“NIMBYism also emerged … so local and state government policy … switched to restricting supply rather than boosting it, whilst federal policy went to boosting demand [with first-home owner grants and changes to the capital gains tax grant, which boosted the appeal of negative gearing].”

Mr Eslake said cash grants – particularly first-home grants, which date back to 1964 – typically brought forward activity that would have occurred anyway, drove up property prices and did more to help existing property owners and developers.

“It’s hard to think of any other policy that’s been pursued for so long in the face of such incontrovertible evidence that it doesn’t work,” Mr Eslake said.

CoreLogic head of research Eliza Owen said this was called the “vacuum effect”, and it often left prices higher once a spike was over.

“There was what appeared to be a vacuum effect around the early 2000s [and] the GFC, as government provided grants to boost first-home owner purchases and part of the reason that demand fell away after an initial spike was because property values started to rise,” she said.

Katrina Raynor, a postdoctoral research fellow in affordable housing at the University of Melbourne, agreed and said providing grants was generally a silly and inflationary policy.

“It depends on who you’re trying to help and who you’re trying to hinder, but if you’re trying to do anything about housing affordability they don’t work,” said Dr Raynor.

“What they tend to do, particularly in a buoyant market, is that if you give people an extra $10,000, the price of housing in the market goes up by $10,000 … you’re helping the existing home owners or developer.”

Another widely panned aspect of Australia’s housing policy are tax settings which enable the precarious private rental system.

Industry Super Australia chief economist Stephen Anthony said as they were, things like capital gains tax concessions and negative gearing were preventing the housing market from working as it should and created dangerous levels of personal debt in the community.

“The tax policies let mum and dad buy one property after the other as a way of creating a retirement portfolio,” he said. “We had a debt frenzy and now the Australian household is the most indebted in the world. It’s the financial anchor that will sink us all.”

While in good times the debt load wasn’t too much of a big deal, it was a drag on the economy in the bad times, Mr Anthony said.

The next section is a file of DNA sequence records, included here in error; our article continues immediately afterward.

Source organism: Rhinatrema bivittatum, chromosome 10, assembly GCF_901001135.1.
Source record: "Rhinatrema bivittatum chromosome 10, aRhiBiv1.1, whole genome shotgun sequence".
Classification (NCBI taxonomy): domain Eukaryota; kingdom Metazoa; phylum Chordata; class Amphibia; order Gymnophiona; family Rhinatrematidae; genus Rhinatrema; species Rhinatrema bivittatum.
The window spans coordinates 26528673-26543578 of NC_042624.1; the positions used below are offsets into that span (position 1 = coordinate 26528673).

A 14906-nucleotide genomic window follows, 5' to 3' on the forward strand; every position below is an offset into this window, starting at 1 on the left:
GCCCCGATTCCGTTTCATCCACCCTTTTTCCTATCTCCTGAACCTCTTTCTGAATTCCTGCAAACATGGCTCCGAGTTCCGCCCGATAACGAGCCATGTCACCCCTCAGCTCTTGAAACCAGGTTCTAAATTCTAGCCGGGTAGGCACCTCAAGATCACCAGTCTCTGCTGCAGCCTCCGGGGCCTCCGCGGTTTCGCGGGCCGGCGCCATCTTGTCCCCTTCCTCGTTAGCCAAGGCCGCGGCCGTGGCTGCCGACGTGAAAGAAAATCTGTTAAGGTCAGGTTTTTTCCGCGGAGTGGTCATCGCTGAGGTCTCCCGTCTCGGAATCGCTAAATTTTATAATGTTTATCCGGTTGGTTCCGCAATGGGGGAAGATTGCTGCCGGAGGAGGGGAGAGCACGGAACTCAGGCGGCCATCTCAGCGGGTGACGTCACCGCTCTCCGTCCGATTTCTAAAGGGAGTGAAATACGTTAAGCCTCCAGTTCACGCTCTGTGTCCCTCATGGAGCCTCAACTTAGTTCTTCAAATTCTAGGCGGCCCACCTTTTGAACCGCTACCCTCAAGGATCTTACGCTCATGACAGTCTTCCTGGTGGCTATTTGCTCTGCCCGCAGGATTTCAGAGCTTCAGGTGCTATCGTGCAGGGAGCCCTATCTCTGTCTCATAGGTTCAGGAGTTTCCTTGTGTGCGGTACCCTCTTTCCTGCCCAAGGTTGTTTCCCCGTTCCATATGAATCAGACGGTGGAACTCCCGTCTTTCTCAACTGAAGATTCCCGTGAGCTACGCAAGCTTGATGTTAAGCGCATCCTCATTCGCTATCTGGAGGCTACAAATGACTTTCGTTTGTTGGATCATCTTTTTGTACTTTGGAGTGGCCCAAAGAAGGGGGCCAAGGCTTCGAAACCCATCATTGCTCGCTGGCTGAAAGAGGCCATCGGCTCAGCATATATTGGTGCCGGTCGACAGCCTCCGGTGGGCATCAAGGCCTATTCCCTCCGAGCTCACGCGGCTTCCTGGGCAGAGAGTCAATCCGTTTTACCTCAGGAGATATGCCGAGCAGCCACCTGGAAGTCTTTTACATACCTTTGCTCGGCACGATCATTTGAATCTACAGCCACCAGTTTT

Housing policy could be improved by using tax settings as a supply-side stimulus, rather than using government cash to prop-up demand, he said.

Mr Anothony said tax breaks for institutions to create build-to-rent buildings was one way to increase supply, but should be paired with discouraging mum and dad investors from creating unneeded demand in buying houses by cutting negative gearing and other concessions.

Professor Pawson said while this was not the only solution, it would rein in price increases and make the whole system more sustainable.

“If a bigger component of our housing system was institutional interests, we’d have a system that’s not fickle and liable to respond by falling off a cliff, or being consumed by a house price boom when the dial turns in the other direction,” he said.

Professor Pawson said this could also be supported by a greater construction of social housing, which advocacy groups and academics had been pressuring the government to build for years.

But failing that, experts tend to agree a national housing strategy that names a problem and attempts to resolve it across Australia would also work better than piecemeal demand-side stimulus across the states and territories.


'They wanted tandoori chicken': Australia's slow embrace of regional Indian cuisine

In an episode of the Netflix food documentary Ugly Delicious, the television host Padma Lakshmi is asked if she thinks Indian food is the most underrated cuisine in the world. “Indian food is really, really varied and regional,” she explains carefully. “People who have never been to India or know very little of India will only know north-western or Punjabi food. It’s always some vegetable or protein floating in brown or orange or red sauce.”

For context, she has a south Indian background, but anyone who has ever gone to an Indian restaurant and asked for chicken tikka masala might feel a bit called out at this.